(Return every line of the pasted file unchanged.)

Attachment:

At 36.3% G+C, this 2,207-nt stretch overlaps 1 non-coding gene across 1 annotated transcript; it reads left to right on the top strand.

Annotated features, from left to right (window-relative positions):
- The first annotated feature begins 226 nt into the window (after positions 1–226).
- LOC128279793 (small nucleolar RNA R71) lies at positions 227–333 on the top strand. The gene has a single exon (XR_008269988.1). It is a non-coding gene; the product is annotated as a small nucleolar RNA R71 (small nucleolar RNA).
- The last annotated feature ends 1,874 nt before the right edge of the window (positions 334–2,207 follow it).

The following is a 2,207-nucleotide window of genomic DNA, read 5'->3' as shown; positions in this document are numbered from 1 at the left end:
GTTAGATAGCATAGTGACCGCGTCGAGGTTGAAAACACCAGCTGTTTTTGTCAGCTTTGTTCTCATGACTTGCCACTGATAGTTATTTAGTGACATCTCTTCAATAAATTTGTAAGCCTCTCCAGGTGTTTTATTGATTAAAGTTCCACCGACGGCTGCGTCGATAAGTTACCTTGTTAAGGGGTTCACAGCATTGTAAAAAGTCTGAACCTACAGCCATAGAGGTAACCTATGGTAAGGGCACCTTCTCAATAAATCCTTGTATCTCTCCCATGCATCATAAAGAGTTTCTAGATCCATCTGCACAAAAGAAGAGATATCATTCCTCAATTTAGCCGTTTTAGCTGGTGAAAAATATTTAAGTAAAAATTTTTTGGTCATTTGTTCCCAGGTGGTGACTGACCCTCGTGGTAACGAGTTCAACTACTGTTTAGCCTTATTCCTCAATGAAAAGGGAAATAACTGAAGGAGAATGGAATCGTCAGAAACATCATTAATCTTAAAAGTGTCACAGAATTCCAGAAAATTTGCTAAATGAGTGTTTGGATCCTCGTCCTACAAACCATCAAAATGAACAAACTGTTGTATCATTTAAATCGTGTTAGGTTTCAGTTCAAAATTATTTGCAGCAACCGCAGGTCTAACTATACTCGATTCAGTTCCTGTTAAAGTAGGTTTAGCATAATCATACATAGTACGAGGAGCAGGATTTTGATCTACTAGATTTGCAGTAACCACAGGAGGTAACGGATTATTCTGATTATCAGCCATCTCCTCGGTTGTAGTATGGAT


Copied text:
At 36.3% G+C, this 2,207-nt stretch overlaps 1 non-coding gene across 1 annotated transcript; it reads left to right on the top strand.

Annotated features, from left to right (window-relative positions):
- The first annotated feature begins 226 nt into the window (after positions 1–226).
- LOC128279793 (small nucleolar RNA R71) lies at positions 227–333 on the top strand. The gene has a single exon (XR_008269988.1). It is a non-coding gene; the product is annotated as a small nucleolar RNA R71 (small nucleolar RNA).
- The last annotated feature ends 1,874 nt before the right edge of the window (positions 334–2,207 follow it).

The following is a 2,207-nucleotide window of genomic DNA, read 5'->3' as shown; positions in this document are numbered from 1 at the left end:
GTTAGATAGCATAGTGACCGCGTCGAGGTTGAAAACACCAGCTGTTTTTGTCAGCTTTGTTCTCATGACTTGCCACTGATAGTTATTTAGTGACATCTCTTCAATAAATTTGTAAGCCTCTCCAGGTGTTTTATTGATTAAAGTTCCACCGACGGCTGCGTCGATAAGTTACCTTGTTAAGGGGTTCACAGCATTGTAAAAAGTCTGAACCTACAGCCATAGAGGTAACCTATGGTAAGGGCACCTTCTCAATAAATCCTTGTATCTCTCCCATGCATCATAAAGAGTTTCTAGATCCATCTGCACAAAAGAAGAGATATCATTCCTCAATTTAGCCGTTTTAGCTGGTGAAAAATATTTAAGTAAAAATTTTTTGGTCATTTGTTCCCAGGTGGTGACTGACCCTCGTGGTAACGAGTTCAACTACTGTTTAGCCTTATTCCTCAATGAAAAGGGAAATAACTGAAGGAGAATGGAATCGTCAGAAACATCATTAATCTTAAAAGTGTCACAGAATTCCAGAAAATTTGCTAAATGAGTGTTTGGATCCTCGTCCTACAAACCATCAAAATGAACAAACTGTTGTATCATTTAAATCGTGTTAGGTTTCAGTTCAAAATTATTTGCAGCAACCGCAGGTCTAACTATACTCGATTCAGTTCCTGTTAAAGTAGGTTTAGCATAATCATACATAGTACGAGGAGCAGGATTTTGATCTACTAGATTTGCAGTAACCACAGGAGGTAACGGATTATTCTGATTATCAGCCATCTCCTCGGTTGTAGTATGGAT